The pregnancy calculator can calculate a pregnancy plan based on the given date, the date of last menstruation, the date of ultrasound, the date of pregnancy or the date of IVF transfer.
Pregnancy and date of birth:
Pregnancy is the condition of a woman for a period (~9 months) during which one or more children develop. Delivery usually occurs about 38 weeks after conception or about 40 weeks after the last menstrual period. The World Health Organization defines the normal duration of pregnancy as 37 to 47 weeks. At the patient’s first visit to the obstetrician-gynecologist, the doctor usually gives an estimated date (based on the ultrasound) or delivery date for the baby. The due date can also be calculated based on the last menstrual period.
Although gestational age can be predicted, the actual length of pregnancy depends on several factors, including B.’s age, the length of the previous pregnancy, and the mother’s birth weight1 . Studies have shown that less than 4 percent of births occur on the exact day of birth, 60 percent occur within a week of birth and about 90 percent occur within two weeks of birth. Even if someone can be sure that their child will be born within two weeks of birth, it is currently not possible to predict the exact date of birth.
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Pregnancy detection (how to know)
Pregnancy can be detected by pregnancy tests or by the woman herself noticing a number of symptoms such as the absence of menstruation, increased basal body temperature, fatigue, nausea and increased urination frequency.
Pregnancy tests include the detection of hormones that act as biomarkers for pregnancy, as well as clinical blood or urine tests that can detect pregnancy six to eight days after conception. Although clinical blood tests are more accurate and can determine the exact amount of hCG hormone (which is only present during pregnancy) earlier and in smaller amounts, they are longer to assess and more expensive than urinalysis during pregnancy. A clinical urinalysis can also be performed, but it is not necessarily more accurate than a home pregnancy test and can be more expensive.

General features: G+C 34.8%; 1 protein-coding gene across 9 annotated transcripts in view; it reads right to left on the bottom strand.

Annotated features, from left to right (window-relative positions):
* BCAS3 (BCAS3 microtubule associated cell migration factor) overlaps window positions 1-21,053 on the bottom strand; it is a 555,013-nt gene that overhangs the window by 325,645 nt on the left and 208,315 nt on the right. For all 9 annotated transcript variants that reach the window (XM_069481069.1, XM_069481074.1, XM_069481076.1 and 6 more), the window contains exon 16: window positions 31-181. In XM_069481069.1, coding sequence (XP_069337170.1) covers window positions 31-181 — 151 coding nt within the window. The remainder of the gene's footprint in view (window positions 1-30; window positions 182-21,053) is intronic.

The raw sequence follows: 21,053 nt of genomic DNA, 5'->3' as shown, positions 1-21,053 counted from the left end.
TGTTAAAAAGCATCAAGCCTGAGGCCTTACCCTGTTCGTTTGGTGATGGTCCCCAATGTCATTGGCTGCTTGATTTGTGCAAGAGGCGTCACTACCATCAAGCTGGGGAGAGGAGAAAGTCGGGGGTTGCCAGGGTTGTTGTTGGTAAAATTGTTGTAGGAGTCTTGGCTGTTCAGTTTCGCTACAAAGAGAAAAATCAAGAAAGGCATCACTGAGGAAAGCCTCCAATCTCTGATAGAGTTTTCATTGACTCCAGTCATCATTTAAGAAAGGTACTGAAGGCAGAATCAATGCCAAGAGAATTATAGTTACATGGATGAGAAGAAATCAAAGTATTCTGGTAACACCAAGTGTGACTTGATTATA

How do I deal with my pregnancy?
There are a number of factors to consider during pregnancy that most people are greatly affected by, including B. Medications, weight gain, exercise and diet.
Taking certain medications during pregnancy can have long-term effects on the fetus. In the United States, drugs are classified by the Food and Drug Administration (FDA) into categories A, B, C, D, and X based on their potential benefits relative to risks to the fetus. Drugs that are beneficial to the mother are classified as low risk to the fetus, and drugs with a demonstrated and significant risk to the fetus that exceeds the potential benefit to the mother are classified as category X drugs. Pregnant women should inform their doctor of any medication they intend to take during pregnancy.
Weight gain is a necessary aspect of pregnancy that is largely unavoidable and varies from person to person. It affects many aspects of fetal development, including. B. the baby’s weight, placenta, extra circulating fluid, and fat and protein stores. Weight control should be considered, as inadequate or excessive weight gain can have negative consequences for the mother and fetus, including the need for a cesarean section and gestational hypertension. Although values vary from woman to woman, the Institute of Medicine recommends a total weight gain of 25-35 pounds during pregnancy for women considered normal weight (BMI 18.5-24.9), 28-40 pounds (BMI <18.5) for women considered underweight. ), 15-25 pounds (BMI 25-29.9) for overweight women, and 11-20 pounds (BMI >30) for overweight women.
Research shows that aerobic exercise during pregnancy can help improve or maintain fitness and possibly reduce the risk of cesarean delivery. Although there are differences between women, regular aerobic exercise and weight training are generally recommended for pregnant women, and women with uncomplicated pregnancies who exercise regularly before pregnancy should be able to continue the programs. Gynecologists point out that sport is unlikely to injure the fetus during an uncomplicated pregnancy. However, caution is advised and pregnant women should consult a physician if the following symptoms occur: vaginal bleeding, shortness of breath, dizziness, headache, calf pain or swelling, loss of amniotic fluid, decreased fetal mobility, premature muscle weakness or chest pain.
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